This is the first story I wrote for the Falmouth Bulletin (now The Bulletin) back in November 2007. The monthly column was titled: "Lessons from Val's Kitchen" Thank you to Craig Salters, my first editor at the paper, for allowing me my first byline.
At the holidays, just call it 'delicious'
by Andrea Norris
|Declan Norris drools over his mom's fruit crisp|
Cobbler, crisp, brown Betty, I’ve even heard it called a grunt, buckle, slump and how about this one: sonker! Fall harvest time promises a dish full of an array of apples, all sorts of pears, cranberries, a myriad of nuts, raisins…oh my! I’m going to call mine a fruit crisp because I think the crusty, chewy topping is the best part. (I know you are already licking your chops thinking about the super crispy bits along the edge of the pan.) I’ve done my best to reduce the amount of butter without sacrificing. O.K., I know this dessert isn’t all that impressive on its own. It’s what you put with it that counts. How about some homemade, creamy vanilla ice cream to knock their socks off? I’m up for the challenge. Even freshly made whipped cream is a treat for most. We’ll add that too.
What are my credentials? I grew up in a house of food snobbery, although I didn’t know it at the time and it wasn’t at all intentional on my mother’s part. What is considered today, a “foodie” diet and part of the slow food movement, was a way of life and in fact survival for us back in the 1970’s and 1980’s on Old Meeting House Road in East Falmouth. My mother, Val still has her organic garden full of fresh fruits and vegetables and although she doesn’t grow as many varieties as in earlier years, she still has an abundant crop. Creativity and a knack for learning the “old way” of doing things was the inspiration behind her cooking. Baking was an imperative to save money. I was jealous of the kids who ate bologna on wonder bread while I was “stuck” with homemade jam and peanut butter on thick slices of freshly made that morning bread. She was always trying new dishes to serve at dinner often because the ingredients at hand warranted, in fact needed some jazzing up to mask the fact that we may have had bluefish, quahogs or scallops a few times already that same week. “Oh the horror!” you may scoff. The horror indeed when your father, on top of working full time for the electric company, fished part time and frequently traded with others. Sadly, the days of scallops, bluefish and even eels (well maybe not the eels) filling the freezer are no longer with us as my parents enjoy a well deserved, more relaxed lifestyle.
Pretty much everything I have learned about cooking and continue to learn, is from my mother (aside from spending many a summer employed in a few fine dining establishments around Falmouth and Woods Hole.). Some recipes are mine or they may be the victim of my “doctoring”, but most come from Val and are examples of the best food I have ever eaten.
Bring on the crisp. Make this recipe with any type of fruit you like that is in season.
FALL HARVEST FRUIT CRISP
(Makes about 12 servings)
¼ cup all purpose flour
1 cup rolled oats
¼ cup sugar
¼ cup brown sugar
¾ tsp cinnamon
¼ tsp salt
6 tablespoons COLD butter, cut into pieces
3/4 cup chopped walnuts
5-6 apples, peeled and sliced (5 cups)
5-6 pears, peeled and sliced (5 cups)
1 cup dried cranberries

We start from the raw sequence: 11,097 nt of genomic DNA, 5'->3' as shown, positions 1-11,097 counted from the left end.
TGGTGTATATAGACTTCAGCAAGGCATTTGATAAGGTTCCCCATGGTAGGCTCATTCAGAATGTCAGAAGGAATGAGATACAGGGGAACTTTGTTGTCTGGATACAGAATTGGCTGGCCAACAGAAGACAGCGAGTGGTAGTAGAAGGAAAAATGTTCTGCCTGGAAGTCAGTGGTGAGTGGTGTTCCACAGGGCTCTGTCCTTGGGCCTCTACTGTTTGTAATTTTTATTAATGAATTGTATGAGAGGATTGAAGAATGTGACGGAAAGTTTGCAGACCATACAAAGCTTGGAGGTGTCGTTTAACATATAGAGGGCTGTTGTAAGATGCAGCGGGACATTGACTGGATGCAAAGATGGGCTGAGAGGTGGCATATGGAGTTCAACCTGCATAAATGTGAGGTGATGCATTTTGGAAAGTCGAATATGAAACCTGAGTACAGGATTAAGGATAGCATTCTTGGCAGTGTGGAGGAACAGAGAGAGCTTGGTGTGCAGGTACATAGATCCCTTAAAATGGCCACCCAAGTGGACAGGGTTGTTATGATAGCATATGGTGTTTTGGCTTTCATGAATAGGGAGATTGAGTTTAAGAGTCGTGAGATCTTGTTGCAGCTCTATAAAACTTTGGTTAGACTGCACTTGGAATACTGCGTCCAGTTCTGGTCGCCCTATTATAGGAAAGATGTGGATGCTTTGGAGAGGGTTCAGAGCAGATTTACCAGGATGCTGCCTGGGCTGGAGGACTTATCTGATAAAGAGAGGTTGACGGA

¼ cup sugar
1 tsp cinnamon
½ tsp nutmeg
1 tsp lemon zest
Preheat oven to 425 degrees. Lightly grease a 9x13 glass baking dish.
In a large bowl, mix together the flour through the salt. Using a pastry cutter or fork, cut the butter into the mixture until it resembles a coarse meal. Lightly stir in the walnuts. Put aside.
In another large bowl, combine fruit through lemon zest and mix thoroughly. Transfer into baking dish. Cover fruit with topping.
Bake for 30 minutes until browned and fruit juices bubble around the edges. Remove from oven and cool on wire rack until ready to serve hot or cold topped with ice cream, whipped cream and a few chopped walnuts and dried cranberries for garnish.
If you really want to impress, add the homemade ice cream. Make this up to a week ahead and at least a day ahead to insure a firm texture. This recipe works great in my Rival Ice Cream maker Val got for me at Wal-Mart for under $20.00.
RICH, HOMEMADE VANILLA ICE CREAM
Freeze canister ahead of time, according to manufacturer’s instructions. (I find 24 hours to be best.)
5 egg yolks
1 ½ cups whole milk
¾ cup sugar
1/8 teaspoon salt
1 ½ cups heavy cream (cold)
1 tablespoon vanilla extract
Fill the bottom of a double boiler with water. Cover and place over medium high heat. In the top of the double boiler, combine egg yolks, milk, sugar and salt. Mix thoroughly. Once water is boiling, place top portion of pot over boiling water and heat egg mixture while stirring constantly. Cook for 15-20 minutes until mixture starts to thicken and coats the back of a metal spoon. Transfer to medium sized bowl, cover with plastic wrap and cool in refrigerator for 4 hours.
Set up ice cream maker. Combine cream, vanilla and cold egg yolk mixture. Turn on ice cream maker and immediately pour all into frozen canister. Process mixture according to manufacturer’s directions, churning for 25-30 minutes until the ice cream begins to solidify. Immediately transfer soft ice cream into a large container (44 oz or more) for freezing. Freeze for at least 5 hours before serving.
Quick and easy finisher:
THE REAL DEAL WHIPPED CREAM
2 cups heavy whipping cream
2 tsps vanilla
1/4 cup sugar
Combine ingredients in a stand mixer. Place dish towel over top of entire machine (to avoid spray). Mix on highest setting for 45 seconds to 1 minute until thickened. If you are feeling strong, you can whip this by hand with a wire whisk until soft peaks form.
Andrea Norris lives in East Falmouth and is currently writing a cook book documenting her mother, Val’s famously delicious recipes.
Contact her at: firstname.lastname@example.org